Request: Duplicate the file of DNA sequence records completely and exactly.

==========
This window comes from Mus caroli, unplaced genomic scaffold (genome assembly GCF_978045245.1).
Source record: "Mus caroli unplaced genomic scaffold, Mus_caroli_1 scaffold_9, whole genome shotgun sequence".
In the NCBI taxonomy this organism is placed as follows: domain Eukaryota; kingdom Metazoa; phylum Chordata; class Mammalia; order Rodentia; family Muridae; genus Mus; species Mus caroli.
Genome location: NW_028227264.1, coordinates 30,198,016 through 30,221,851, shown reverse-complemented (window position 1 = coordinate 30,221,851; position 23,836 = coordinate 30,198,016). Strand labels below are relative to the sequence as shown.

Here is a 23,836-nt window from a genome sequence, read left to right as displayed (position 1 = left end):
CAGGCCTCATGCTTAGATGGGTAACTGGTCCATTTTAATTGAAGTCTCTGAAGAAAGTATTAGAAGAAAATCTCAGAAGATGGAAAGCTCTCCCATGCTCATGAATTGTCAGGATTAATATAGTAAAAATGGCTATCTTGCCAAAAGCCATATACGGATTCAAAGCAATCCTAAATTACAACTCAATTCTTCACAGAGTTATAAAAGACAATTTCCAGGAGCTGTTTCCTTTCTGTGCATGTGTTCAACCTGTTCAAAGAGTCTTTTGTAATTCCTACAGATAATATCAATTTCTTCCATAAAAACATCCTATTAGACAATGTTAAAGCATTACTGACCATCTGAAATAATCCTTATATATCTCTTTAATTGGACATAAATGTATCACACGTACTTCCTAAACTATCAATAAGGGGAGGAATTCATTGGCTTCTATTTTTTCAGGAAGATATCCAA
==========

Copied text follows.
This window comes from Mus caroli, unplaced genomic scaffold (genome assembly GCF_978045245.1).
Source record: "Mus caroli unplaced genomic scaffold, Mus_caroli_1 scaffold_9, whole genome shotgun sequence".
In the NCBI taxonomy this organism is placed as follows: domain Eukaryota; kingdom Metazoa; phylum Chordata; class Mammalia; order Rodentia; family Muridae; genus Mus; species Mus caroli.
Genome location: NW_028227264.1, coordinates 30,198,016 through 30,221,851, shown reverse-complemented (window position 1 = coordinate 30,221,851; position 23,836 = coordinate 30,198,016). Strand labels below are relative to the sequence as shown.

Here is a 23,836-nt window from a genome sequence, read left to right as displayed (position 1 = left end):
CAGGCCTCATGCTTAGATGGGTAACTGGTCCATTTTAATTGAAGTCTCTGAAGAAAGTATTAGAAGAAAATCTCAGAAGATGGAAAGCTCTCCCATGCTCATGAATTGTCAGGATTAATATAGTAAAAATGGCTATCTTGCCAAAAGCCATATACGGATTCAAAGCAATCCTAAATTACAACTCAATTCTTCACAGAGTTATAAAAGACAATTTCCAGGAGCTGTTTCCTTTCTGTGCATGTGTTCAACCTGTTCAAAGAGTCTTTTGTAATTCCTACAGATAATATCAATTTCTTCCATAAAAACATCCTATTAGACAATGTTAAAGCATTACTGACCATCTGAAATAATCCTTATATATCTCTTTAATTGGACATAAATGTATCACACGTACTTCCTAAACTATCAATAAGGGGAGGAATTCATTGGCTTCTATTTTTTCAGGAAGATATCCAA